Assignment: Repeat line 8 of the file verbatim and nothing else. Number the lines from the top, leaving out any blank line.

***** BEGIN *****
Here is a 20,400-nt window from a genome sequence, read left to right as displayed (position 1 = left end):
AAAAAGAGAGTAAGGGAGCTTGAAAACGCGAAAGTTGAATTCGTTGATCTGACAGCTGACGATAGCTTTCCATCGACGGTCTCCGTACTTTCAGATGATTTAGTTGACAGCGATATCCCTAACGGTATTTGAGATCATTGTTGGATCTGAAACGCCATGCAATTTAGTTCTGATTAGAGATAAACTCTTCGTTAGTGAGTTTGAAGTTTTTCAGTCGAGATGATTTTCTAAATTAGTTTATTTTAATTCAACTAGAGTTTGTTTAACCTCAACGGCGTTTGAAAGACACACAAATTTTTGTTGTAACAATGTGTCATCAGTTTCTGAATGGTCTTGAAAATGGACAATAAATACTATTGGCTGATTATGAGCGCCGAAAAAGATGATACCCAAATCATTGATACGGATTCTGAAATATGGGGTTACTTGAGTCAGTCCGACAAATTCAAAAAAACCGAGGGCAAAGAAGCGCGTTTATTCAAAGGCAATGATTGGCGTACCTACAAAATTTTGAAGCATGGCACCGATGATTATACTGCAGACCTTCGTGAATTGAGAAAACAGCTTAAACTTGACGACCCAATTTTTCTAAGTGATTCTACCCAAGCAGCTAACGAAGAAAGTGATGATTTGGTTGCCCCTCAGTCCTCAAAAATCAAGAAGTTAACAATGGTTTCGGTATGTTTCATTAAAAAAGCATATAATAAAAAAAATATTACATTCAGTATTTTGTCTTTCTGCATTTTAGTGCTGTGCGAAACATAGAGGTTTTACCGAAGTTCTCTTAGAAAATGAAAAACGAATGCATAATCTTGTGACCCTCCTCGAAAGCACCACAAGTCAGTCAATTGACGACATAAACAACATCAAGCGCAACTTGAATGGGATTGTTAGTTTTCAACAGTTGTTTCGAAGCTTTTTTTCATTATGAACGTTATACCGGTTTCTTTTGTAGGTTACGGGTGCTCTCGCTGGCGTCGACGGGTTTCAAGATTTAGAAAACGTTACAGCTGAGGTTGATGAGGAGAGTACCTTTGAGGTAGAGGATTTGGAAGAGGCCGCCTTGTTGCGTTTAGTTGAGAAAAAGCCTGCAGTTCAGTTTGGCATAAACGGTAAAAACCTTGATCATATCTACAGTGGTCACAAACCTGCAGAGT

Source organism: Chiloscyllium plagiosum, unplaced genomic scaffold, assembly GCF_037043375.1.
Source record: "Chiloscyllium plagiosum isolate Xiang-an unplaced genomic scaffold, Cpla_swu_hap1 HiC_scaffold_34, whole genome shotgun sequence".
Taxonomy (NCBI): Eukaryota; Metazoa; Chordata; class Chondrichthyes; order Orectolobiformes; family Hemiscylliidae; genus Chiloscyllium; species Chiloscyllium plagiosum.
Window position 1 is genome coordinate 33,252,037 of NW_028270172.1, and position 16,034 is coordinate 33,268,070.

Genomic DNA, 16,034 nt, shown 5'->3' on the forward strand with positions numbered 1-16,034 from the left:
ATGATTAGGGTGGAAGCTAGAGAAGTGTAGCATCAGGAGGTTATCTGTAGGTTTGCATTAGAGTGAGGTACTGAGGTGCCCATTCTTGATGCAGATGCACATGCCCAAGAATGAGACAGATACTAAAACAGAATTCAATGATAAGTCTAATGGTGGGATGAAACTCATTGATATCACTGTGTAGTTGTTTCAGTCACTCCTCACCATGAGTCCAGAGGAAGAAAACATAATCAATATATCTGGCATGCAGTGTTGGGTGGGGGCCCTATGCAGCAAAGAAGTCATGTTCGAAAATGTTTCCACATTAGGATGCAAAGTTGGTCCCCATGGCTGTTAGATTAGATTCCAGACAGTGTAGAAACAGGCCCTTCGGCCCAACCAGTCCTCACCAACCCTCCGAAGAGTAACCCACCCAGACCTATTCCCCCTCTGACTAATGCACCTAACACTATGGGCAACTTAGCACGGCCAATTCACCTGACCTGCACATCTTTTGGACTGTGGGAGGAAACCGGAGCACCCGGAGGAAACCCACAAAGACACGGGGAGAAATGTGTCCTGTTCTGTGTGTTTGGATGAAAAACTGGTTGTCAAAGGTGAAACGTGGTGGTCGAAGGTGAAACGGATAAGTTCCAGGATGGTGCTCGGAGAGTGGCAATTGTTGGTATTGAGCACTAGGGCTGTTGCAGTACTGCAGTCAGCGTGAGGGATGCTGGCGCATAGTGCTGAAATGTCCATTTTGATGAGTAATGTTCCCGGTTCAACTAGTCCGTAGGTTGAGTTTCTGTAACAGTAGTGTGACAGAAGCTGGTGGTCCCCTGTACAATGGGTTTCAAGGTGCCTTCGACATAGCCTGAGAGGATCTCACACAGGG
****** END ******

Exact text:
ATGATTAGGGTGGAAGCTAGAGAAGTGTAGCATCAGGAGGTTATCTGTAGGTTTGCATTAGAGTGAGGTACTGAGGTGCCCATTCTTGATGCAGATGCACATGCCCAAGAATGAGACAGATACTAAAACAGAATTCAATGATAAGTCTAATGGTGGGATGAAACTCATTGATATCACTGTGTAGTTGTTTCAGTCACTCCTCACCATGAGTCCAGAGGAAGAAAACATAATCAATATATCTGGCATGCAGTGTTGGGTGGGGGCCCTATGCAGCAAAGAAGTCATGTTCGAAAATGTTTCCACATTAGGATGCAAAGTTGGTCCCCATGGCTGTTAGATTAGATTCCAGACAGTGTAGAAACAGGCCCTTCGGCCCAACCAGTCCTCACCAACCCTCCGAAGAGTAACCCACCCAGACCTATTCCCCCTCTGACTAATGCACCTAACACTATGGGCAACTTAGCACGGCCAATTCACCTGACCTGCACATCTTTTGGACTGTGGGAGGAAACCGGAGCACCCGGAGGAAACCCACAAAGACACGGGGAGAAATGTGTCCTGTTCTGTGTGTTTGGATGAAAAACTGGTTGTCAAAGGTGAAACGTGGTGGTCGAAGGTGAAACGGATAAGTTCCAGGATGGTGCTCGGAGAGTGGCAATTGTTGGTATTGAGCACTAGGGCTGTTGCAGTACTGCAGTCAGCGTGAGGGATGCTGGCGCATAGTGCTGAAATGTCCATTTTGATGAGTAATGTTCCCGGTTCAACTAGTCCGTAGGTTGAGTTTCTGTAACAGTAGTGTGACAGAAGCTGGTGGTCCCCTGTACAATGGGTTTCAAGGTGCCTTCGACATAGCCTGAGAGGATCTCACACAGGG